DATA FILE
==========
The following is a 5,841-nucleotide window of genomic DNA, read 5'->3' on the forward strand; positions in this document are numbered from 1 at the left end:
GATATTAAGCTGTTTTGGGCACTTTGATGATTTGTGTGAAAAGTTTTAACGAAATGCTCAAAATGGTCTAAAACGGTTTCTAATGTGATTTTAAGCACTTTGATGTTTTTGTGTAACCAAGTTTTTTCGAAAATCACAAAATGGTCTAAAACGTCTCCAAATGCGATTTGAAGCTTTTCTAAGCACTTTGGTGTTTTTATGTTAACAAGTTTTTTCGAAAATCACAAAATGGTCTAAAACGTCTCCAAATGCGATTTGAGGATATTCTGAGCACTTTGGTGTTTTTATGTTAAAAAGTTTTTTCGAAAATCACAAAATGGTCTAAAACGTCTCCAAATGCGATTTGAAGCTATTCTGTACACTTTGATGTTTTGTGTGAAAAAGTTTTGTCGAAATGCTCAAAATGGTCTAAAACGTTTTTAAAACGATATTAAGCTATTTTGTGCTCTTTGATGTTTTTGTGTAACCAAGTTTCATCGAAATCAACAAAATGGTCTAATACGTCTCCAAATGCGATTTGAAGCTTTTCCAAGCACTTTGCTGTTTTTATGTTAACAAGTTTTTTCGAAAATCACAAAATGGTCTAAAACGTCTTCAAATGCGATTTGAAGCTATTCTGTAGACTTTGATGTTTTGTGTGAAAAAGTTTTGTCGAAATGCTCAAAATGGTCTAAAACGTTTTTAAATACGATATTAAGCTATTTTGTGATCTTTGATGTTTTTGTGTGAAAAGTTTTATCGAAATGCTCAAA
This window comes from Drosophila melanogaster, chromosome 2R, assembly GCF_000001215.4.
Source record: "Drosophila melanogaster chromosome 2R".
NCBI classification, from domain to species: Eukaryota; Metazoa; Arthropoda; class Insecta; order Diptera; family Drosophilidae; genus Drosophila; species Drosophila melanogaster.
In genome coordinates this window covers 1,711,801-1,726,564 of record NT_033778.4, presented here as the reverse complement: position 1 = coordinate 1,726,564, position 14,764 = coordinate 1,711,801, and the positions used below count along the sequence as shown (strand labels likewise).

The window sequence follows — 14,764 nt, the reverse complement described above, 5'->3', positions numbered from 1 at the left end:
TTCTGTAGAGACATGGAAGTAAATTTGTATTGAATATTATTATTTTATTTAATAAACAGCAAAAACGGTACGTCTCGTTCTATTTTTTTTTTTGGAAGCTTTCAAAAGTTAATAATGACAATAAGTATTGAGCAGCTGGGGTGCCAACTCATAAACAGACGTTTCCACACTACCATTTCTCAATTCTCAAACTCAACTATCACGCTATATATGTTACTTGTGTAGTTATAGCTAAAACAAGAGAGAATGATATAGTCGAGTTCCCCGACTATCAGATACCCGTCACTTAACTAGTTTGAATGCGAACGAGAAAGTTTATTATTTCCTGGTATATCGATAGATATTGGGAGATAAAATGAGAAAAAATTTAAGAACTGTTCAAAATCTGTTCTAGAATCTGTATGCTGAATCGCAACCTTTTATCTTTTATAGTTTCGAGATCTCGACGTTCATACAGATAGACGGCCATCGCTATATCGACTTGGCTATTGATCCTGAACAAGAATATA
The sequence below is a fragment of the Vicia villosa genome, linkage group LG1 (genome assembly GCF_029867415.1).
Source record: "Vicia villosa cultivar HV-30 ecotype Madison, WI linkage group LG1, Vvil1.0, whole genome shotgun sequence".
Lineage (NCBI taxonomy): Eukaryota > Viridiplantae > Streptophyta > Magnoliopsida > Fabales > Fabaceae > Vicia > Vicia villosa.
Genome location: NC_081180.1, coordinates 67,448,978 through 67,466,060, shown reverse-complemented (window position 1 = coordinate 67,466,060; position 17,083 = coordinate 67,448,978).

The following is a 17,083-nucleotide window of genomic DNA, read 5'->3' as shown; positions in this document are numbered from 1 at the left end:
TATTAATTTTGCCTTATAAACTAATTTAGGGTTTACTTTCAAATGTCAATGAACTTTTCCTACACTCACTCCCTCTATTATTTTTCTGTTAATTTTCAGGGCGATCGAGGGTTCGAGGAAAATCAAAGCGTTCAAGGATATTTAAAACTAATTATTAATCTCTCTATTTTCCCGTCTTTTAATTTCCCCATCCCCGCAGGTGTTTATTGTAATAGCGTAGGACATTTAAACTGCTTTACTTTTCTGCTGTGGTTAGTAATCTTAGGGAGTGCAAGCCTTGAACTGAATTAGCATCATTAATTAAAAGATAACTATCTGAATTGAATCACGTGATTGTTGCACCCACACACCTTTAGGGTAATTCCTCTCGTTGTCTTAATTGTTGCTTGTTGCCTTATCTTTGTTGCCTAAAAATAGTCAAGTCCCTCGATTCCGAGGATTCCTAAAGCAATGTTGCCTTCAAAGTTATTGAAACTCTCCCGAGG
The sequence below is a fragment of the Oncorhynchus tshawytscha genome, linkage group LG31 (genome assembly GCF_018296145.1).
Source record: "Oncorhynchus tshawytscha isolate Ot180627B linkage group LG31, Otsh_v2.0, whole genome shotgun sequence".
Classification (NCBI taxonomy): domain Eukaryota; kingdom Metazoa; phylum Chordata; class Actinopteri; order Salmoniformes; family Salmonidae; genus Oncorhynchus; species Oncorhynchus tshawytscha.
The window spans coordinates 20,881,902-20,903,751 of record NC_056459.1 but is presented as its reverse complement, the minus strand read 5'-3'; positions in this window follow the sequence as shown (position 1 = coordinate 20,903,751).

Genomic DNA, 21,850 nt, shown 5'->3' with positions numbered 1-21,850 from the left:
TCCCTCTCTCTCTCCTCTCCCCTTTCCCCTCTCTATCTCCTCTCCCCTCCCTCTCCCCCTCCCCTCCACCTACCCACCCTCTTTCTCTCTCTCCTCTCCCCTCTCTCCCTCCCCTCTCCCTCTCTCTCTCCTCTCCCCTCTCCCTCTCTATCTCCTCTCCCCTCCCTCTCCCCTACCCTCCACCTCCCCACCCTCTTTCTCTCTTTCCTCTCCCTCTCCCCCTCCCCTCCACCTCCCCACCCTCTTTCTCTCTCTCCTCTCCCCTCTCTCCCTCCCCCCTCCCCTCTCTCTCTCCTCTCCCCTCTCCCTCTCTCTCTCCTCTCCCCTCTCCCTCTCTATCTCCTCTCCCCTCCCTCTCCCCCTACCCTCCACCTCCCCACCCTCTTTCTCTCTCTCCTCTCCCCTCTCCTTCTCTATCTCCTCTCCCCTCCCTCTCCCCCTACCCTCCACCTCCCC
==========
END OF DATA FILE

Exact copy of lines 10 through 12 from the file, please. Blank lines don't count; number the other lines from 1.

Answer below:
Source record: "Vicia villosa cultivar HV-30 ecotype Madison, WI linkage group LG1, Vvil1.0, whole genome shotgun sequence".
Lineage (NCBI taxonomy): Eukaryota > Viridiplantae > Streptophyta > Magnoliopsida > Fabales > Fabaceae > Vicia > Vicia villosa.
Genome location: NC_081180.1, coordinates 67,448,978 through 67,466,060, shown reverse-complemented (window position 1 = coordinate 67,466,060; position 17,083 = coordinate 67,448,978).